Others — call them liberals, or progressives, or hopeful pragmatists — find Reagan’s comments absurd. After all, it’s not like other institutions of social and political life have covered themselves in glory when it comes to matters of human freedom: corporations regularly cheat, steal and lie, often with deadly effects for the people who use their products; likewise, many private businesses reflected and reinforced the racial, gender, sexual orientation and other biases of their times. Such bias was buttressed by state governments that were particularly vicious towards the civil rights of many of their (minority) residents.
Those people who see the failures of the private sector and/or state governments to defend or expand freedom and liberty look to the federal government to do what no other agency of social and political life can: counter the power of the corporate, local and state-level actors who promote and practice discrimination, exclusion and the manipulation of power against the dignity of the individual.
Which story one tells defines one’s politics. Obamacare, economic stimulus, regulation of Wall Street, whatever: do you think the federal government helps or hurts? The answer to that question matters.
Welcome to the divide that cleaves contemporary American politics.
So a few days ago jasencomstock asked me a question to the effect of, “why do so many people like third parties so much”?
The context of his question derived from a series of queries I answered about the prospects of a third party emerging in the United States any time soon. In each case I noted I did not think a credible third party was going to arise in the near future, and explained why. But people kept asking.
So I kept thinking. Not about third parties—I stand by my analysis of why third parties aren’t on the way in. You can see those posts here, here and here. Rather, I kept thinking about the question of why so many people — NY Times columnist Thomas Friedman is perhaps the most famous of them all — want a third party so badly.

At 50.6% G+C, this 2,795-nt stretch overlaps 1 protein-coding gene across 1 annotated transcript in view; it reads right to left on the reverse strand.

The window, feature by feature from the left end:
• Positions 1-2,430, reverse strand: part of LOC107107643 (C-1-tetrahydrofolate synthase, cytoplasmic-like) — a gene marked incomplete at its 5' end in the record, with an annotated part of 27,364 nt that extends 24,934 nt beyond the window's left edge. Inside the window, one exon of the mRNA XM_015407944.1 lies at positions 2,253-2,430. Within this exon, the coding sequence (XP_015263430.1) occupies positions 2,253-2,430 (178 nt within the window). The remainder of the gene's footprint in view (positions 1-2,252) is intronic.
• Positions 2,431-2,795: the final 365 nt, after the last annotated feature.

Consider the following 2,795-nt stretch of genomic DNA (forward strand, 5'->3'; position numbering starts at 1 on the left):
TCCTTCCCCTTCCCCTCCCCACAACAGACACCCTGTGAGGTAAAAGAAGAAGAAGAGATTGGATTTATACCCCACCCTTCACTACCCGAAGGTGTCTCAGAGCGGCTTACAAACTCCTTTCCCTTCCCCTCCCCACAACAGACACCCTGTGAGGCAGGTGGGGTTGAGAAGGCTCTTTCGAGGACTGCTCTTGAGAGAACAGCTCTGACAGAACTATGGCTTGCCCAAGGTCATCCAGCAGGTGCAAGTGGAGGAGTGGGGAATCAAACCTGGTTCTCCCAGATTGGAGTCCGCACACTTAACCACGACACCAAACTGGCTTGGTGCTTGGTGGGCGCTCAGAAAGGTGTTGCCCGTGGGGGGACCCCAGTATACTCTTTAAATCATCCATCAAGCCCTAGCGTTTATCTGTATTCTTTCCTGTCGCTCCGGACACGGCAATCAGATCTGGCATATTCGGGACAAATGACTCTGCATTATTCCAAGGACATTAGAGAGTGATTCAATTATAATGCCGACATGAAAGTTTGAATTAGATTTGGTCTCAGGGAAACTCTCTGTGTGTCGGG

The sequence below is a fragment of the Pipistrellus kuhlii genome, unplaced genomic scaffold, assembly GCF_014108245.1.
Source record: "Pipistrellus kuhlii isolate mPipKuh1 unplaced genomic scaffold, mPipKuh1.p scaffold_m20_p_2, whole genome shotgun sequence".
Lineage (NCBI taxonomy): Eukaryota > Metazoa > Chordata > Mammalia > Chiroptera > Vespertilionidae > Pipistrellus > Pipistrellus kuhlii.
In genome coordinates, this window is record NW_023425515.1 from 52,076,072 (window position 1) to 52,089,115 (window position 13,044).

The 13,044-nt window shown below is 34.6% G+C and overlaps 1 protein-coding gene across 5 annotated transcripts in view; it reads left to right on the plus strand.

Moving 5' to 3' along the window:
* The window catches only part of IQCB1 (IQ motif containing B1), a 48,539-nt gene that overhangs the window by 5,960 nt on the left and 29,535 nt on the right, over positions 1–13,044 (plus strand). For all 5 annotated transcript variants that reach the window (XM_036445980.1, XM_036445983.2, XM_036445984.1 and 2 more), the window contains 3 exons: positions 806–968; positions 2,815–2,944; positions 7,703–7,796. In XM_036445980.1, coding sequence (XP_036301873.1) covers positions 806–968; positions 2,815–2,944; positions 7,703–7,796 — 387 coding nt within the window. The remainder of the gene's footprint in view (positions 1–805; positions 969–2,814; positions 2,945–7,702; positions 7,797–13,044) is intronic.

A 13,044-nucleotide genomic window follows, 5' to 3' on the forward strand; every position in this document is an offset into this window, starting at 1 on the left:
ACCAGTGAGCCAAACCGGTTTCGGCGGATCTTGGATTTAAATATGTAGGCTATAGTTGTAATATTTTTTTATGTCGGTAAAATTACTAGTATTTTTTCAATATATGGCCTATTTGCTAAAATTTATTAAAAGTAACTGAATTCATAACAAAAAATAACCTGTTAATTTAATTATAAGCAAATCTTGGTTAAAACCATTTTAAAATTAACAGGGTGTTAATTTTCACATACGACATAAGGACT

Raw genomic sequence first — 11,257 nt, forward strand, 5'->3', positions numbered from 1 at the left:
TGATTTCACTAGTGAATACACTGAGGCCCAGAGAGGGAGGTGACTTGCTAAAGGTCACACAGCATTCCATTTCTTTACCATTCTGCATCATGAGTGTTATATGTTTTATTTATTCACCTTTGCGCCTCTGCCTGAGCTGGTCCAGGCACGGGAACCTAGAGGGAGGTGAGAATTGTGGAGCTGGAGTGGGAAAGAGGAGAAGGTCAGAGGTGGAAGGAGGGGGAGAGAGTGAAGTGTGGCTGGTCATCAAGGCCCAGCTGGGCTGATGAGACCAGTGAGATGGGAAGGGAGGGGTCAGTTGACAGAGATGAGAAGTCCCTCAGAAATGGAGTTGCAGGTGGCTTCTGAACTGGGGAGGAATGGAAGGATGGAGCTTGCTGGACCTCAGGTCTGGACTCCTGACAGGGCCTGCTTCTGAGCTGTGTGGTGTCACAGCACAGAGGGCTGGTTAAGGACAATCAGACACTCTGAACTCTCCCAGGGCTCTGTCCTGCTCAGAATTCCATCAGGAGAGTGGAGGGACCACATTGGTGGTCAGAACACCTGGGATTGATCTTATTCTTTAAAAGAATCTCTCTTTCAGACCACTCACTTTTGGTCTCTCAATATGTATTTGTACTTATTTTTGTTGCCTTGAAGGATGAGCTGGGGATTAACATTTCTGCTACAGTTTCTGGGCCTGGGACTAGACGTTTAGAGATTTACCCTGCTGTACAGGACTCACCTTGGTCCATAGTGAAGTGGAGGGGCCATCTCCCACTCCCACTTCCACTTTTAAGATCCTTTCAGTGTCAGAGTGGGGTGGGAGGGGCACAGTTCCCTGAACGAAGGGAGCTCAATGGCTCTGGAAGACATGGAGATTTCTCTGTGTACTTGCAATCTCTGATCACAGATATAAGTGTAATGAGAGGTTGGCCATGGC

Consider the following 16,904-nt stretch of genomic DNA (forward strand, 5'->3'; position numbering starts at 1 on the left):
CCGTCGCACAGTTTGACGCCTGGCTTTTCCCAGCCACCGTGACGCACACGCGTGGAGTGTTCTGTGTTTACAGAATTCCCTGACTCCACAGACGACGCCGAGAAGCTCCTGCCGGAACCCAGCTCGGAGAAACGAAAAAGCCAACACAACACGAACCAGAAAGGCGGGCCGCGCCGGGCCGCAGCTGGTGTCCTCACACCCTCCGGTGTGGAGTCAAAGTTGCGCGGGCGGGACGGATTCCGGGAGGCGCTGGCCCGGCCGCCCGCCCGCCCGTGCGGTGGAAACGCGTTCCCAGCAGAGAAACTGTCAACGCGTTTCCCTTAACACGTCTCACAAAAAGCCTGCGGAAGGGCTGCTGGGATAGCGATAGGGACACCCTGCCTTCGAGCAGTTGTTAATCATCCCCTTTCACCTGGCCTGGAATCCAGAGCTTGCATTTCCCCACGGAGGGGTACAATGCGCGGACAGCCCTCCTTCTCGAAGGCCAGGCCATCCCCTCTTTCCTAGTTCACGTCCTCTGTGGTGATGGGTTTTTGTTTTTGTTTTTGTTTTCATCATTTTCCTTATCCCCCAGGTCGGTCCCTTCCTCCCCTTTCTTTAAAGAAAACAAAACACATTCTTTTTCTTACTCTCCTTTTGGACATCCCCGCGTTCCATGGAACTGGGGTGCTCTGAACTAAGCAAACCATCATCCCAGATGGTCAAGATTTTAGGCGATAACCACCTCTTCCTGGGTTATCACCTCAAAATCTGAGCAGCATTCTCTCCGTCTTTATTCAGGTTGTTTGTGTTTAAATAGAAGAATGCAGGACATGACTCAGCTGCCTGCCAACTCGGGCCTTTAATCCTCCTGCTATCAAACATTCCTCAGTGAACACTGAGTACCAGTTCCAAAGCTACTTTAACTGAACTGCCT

Two reasons pop out. First is simple political fantasy. People wish to believe that in a profoundly divided electorate, where large percentages of the population disagree about both WHAT is wrong and HOW to fix it, that someone somewhere has a magic formula that can bridge all the complexity and just make American politics work. The problem with American political life, then, isn’t structural, the result of people pursuing what they understand is their self interest at all costs. Instead, it’s technical: if only “they” would stop dividing us, we would all come together and do the right thing for America.
The second is laziness. What I mean by this is that hoping for a third party is in some ways the political equivalent of punting on third down: rather than get down and fight, one declares one’s prospects hopeless and waits for a new chance to play. Notably, almost no one calling for a new team actually wants to go to the trouble of creating it … they just want it to appear so they can join it. Or at least like its Facebook page.
The hard truth is that politics in democracies almost always reflect the social and political character of the nation being governed. We are a divided nation. We have political institutions that were designed from their inception to be inefficient and mostly ineffective. We have lost a willingness to compromise and to imagine a tomorrow that is worth shared sacrifice today. The combination is brutal. And no third party is going to make it all go away.
One constantly hears that Republicans are the party of small government while Democrats are the party of big government. And, of course, the person making this claim usually makes it clear that small government is good and big government is bad.
Except, of course, this characterization of the two parties’ positions on government is factual twaddle.
Think about it this way: some parts of government can be termed the “helping people” parts of government (at least in intent). This part of government includes things like education, welfare, healthcare, food and drug inspections, parks, and even roads and bridges and other infrastructure. The goal—not always achieved—is to give people the tools they need to achieve their ambitions in life.
Another part of government might be termed the “hurting people” part of government. This part of government would include the military, the criminal justice system, fines and taxes and the like. It also includes punishing what some people see as immoral behavior. Note that I don’t think all of this is “bad.” Wars happen, after all, so we do need some kind of a military, and I am quite happy a lot of people who are in prison are there. It’s just that these parts of government are engaged in negative actions to shape or change behavior, rather than attempting to equip people as they build their lives.